Coffee prices up. Experts point out the main reasons

Luc Williams

Climate change and coffee prices

According to Krzysiek Rzyman, co-author of the guide to Polish cafes, and Jakub Jakubczak, an analyst at BNP Paribas bank, climate change has a negative impact on coffee plantations.

“A demanding variety, such as Arabica, will lose popularity in favor of less demanding varieties, such as Robusta or Liberica,” Rzyman told PAP.

Jakub Jakubczak thinks similarly. In his opinion, the prestigious position of Arabica will be lost to Robusta, as shown by prices on the stock exchange. Jakubczak added that the unpredictability of weather caused by climate change determines prices on the entire food market.

According to Roman, the consequences climate change are a significant problem both for coffee consumers from the point of view of prices, as well as from the point of view of ethics, because coffee farmers may lose their jobs as a result of the changes. “A month and a half ago I was on a coffee plantation in Indonesia and these people told me directly that they don't know if they will have a job in 5 years,” he added.

European law

Another issue that will particularly affect the European coffee market is EUDR (European Union Deforestation Regulation) – a law that requires producers to prove that there has been no deforestation in the growing area. The analyst said that price increases in Europe for this reason are certain, but at the moment it is difficult to predict at what level. When asked about EUDR, the co-author of the guide said that the premise of preventing deforestation is correct, but technical issues can be an obstacle for many producers. In his opinion, in many producer regions the issue of determining whether deforestation has occurred will be difficult, which will undoubtedly affect the profits of small growers.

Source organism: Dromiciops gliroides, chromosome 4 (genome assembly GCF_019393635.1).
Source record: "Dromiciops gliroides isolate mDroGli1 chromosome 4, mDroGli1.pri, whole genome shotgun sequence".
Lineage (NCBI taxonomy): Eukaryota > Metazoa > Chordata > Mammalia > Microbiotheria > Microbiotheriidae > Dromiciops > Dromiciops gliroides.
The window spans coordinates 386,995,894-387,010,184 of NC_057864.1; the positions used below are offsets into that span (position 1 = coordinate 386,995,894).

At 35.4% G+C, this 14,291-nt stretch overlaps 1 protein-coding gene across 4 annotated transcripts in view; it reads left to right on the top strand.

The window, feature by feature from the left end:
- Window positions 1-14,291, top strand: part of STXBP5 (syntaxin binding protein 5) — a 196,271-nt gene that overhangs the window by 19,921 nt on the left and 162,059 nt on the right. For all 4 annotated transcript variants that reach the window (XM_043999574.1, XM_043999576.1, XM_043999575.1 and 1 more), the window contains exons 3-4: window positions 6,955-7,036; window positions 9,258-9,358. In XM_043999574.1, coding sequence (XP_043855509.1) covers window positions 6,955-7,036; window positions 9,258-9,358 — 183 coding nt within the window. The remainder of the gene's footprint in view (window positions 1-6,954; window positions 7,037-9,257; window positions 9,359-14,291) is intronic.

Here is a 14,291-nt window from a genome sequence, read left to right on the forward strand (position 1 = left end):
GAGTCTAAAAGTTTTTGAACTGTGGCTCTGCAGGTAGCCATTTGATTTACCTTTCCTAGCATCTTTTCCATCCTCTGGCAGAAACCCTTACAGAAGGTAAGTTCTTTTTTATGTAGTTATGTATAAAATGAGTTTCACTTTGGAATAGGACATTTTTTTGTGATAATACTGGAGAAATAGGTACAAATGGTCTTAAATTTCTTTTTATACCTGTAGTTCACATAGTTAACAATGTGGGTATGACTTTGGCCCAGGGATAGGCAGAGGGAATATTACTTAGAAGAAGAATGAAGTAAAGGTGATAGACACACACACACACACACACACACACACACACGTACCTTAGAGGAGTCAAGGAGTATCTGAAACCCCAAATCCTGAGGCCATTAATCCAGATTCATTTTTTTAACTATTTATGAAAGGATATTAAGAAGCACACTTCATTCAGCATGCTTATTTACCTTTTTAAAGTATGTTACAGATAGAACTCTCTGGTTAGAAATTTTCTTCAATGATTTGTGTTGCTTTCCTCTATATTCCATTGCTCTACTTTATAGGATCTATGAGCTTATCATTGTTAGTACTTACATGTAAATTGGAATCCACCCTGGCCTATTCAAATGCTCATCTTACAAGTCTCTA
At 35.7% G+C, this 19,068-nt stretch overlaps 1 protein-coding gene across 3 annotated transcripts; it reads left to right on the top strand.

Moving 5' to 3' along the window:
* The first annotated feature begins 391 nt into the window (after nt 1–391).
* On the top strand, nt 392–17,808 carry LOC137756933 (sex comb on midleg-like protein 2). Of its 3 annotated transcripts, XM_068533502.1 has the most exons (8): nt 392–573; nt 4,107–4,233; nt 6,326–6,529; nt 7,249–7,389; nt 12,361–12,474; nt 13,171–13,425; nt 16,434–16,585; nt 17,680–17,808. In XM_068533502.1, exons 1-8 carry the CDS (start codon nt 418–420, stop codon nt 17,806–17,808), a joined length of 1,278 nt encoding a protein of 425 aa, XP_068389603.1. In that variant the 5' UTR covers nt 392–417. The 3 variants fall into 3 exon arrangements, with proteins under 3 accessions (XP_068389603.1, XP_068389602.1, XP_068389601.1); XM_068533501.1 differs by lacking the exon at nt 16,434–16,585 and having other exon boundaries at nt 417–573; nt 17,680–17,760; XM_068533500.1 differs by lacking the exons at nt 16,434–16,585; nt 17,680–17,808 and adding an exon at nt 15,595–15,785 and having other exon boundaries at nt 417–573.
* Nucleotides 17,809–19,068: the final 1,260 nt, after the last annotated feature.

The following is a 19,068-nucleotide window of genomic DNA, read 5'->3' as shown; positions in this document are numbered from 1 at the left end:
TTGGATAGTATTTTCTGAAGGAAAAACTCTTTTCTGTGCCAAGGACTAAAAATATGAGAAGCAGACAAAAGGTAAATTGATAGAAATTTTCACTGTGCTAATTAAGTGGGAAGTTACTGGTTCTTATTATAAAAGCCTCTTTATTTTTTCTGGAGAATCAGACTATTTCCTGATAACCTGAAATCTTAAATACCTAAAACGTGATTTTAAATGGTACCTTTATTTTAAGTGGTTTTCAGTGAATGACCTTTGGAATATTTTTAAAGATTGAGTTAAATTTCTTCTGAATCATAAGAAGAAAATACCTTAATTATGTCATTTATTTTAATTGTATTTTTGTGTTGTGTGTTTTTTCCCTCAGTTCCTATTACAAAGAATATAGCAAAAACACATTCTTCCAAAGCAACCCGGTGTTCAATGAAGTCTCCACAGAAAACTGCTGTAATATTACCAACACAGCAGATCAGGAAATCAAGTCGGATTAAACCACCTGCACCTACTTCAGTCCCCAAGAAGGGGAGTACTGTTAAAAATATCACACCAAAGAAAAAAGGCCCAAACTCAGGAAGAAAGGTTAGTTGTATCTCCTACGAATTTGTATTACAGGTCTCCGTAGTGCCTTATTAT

“From the perspective of European countries, responsibility should be taken for this, because the growers were growing coffee because the demand for it was growing, and now if, due to poorly created law, we cut off these growers from the profit, it seems unethical to me,” he commented.

The popularity of coffee

Another reason for the increase in coffee prices is the increase in its popularity in Africa and China, which Jakubczak and Rzyman described as “unprecedented” so far. In China, there has been a rapid increase in the number of coffee shops, including global chains such as Starbucks. According to experts, the Chinese market will have a major impact on both prices and trends among manufacturers.

As Rzyman noted, the Chinese even started growing their own coffee. According to the BNP Paribas analyst, the industry should pay attention to this, as China has repeatedly proven its potential in production. However, the chances of exporting coffee from Chinese crops to other markets are currently difficult to predict, he noted.

Grain coffee

The Agronomist portal reports that a startup has been established in Singapore that intends to make coffee from grain products. According to Jakubczak, this may be the answer rising coffee prices, noting that if such a product has the taste of coffee, it may be a cheaper alternative to instant coffee.

However, Rzyman does not believe that such a product poses a threat to coffees from the “premium” sector. “From the lovers' point of view, there is only one coffee, but such a product can find its audience among mass customers who buy coffee in large supermarkets,” he said in an interview. (PAP)


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